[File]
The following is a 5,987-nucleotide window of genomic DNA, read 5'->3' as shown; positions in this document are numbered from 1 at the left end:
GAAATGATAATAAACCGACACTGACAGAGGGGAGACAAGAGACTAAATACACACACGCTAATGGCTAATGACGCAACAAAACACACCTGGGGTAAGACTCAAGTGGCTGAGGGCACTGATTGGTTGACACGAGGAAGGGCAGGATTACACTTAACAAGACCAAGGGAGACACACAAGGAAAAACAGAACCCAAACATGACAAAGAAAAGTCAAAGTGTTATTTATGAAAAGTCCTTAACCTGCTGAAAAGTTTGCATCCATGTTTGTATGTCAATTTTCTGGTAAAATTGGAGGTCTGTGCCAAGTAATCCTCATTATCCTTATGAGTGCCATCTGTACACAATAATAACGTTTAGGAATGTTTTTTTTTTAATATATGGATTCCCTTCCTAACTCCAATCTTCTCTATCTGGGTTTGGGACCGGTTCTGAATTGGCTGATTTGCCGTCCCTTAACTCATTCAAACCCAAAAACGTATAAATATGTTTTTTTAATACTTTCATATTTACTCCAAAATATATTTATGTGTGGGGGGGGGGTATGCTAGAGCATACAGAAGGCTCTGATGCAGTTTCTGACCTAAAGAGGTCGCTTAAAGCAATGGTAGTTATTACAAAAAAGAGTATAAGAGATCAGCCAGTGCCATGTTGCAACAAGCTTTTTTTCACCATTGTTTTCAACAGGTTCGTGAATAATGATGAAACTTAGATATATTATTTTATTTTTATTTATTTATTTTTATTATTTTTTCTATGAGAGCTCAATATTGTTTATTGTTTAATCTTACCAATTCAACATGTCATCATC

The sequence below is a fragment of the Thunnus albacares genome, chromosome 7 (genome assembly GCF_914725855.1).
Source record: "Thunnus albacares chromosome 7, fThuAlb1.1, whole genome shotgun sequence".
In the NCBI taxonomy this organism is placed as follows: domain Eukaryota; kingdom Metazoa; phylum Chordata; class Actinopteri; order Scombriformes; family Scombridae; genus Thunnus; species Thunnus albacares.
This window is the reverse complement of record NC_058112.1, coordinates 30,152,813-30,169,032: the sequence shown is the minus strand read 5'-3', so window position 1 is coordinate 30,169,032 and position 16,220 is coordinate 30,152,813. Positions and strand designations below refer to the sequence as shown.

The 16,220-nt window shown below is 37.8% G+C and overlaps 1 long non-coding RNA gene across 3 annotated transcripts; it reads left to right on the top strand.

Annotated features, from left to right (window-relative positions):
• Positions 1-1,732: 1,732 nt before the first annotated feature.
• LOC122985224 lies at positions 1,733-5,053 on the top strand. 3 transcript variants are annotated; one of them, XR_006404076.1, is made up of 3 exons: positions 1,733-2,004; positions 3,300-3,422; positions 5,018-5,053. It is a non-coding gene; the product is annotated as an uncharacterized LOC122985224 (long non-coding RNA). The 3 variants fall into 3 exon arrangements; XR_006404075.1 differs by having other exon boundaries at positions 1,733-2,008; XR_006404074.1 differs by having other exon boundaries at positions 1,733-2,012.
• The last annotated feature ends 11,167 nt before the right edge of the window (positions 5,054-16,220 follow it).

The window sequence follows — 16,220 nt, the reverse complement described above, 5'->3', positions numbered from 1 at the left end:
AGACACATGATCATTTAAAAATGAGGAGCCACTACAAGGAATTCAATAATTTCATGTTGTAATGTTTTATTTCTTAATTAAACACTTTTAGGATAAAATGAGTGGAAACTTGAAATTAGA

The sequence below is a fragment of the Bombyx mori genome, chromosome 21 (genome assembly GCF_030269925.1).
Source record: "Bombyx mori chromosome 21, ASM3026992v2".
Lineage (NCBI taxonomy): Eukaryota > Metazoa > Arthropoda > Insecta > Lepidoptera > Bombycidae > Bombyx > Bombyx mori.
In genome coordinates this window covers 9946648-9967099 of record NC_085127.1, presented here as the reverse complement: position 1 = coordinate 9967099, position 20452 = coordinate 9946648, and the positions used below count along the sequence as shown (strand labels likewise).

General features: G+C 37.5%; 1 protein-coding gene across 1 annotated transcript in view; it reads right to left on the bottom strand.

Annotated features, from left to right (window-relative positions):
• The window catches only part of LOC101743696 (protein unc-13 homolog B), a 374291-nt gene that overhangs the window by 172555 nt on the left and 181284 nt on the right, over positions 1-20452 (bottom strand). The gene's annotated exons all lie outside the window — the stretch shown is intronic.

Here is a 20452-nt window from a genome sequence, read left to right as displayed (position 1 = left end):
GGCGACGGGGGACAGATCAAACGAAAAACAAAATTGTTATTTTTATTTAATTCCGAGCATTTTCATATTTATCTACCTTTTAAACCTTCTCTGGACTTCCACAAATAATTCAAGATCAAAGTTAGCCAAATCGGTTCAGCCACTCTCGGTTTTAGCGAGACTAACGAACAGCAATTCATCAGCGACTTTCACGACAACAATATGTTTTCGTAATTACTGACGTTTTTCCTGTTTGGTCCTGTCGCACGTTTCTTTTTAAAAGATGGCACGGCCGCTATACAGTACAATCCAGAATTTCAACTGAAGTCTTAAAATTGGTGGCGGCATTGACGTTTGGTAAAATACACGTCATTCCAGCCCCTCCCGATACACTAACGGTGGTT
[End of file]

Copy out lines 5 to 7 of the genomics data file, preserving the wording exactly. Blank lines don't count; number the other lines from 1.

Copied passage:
In the NCBI taxonomy this organism is placed as follows: domain Eukaryota; kingdom Metazoa; phylum Chordata; class Actinopteri; order Scombriformes; family Scombridae; genus Thunnus; species Thunnus albacares.
This window is the reverse complement of record NC_058112.1, coordinates 30,152,813-30,169,032: the sequence shown is the minus strand read 5'-3', so window position 1 is coordinate 30,169,032 and position 16,220 is coordinate 30,152,813. Positions and strand designations below refer to the sequence as shown.

The 16,220-nt window shown below is 37.8% G+C and overlaps 1 long non-coding RNA gene across 3 annotated transcripts; it reads left to right on the top strand.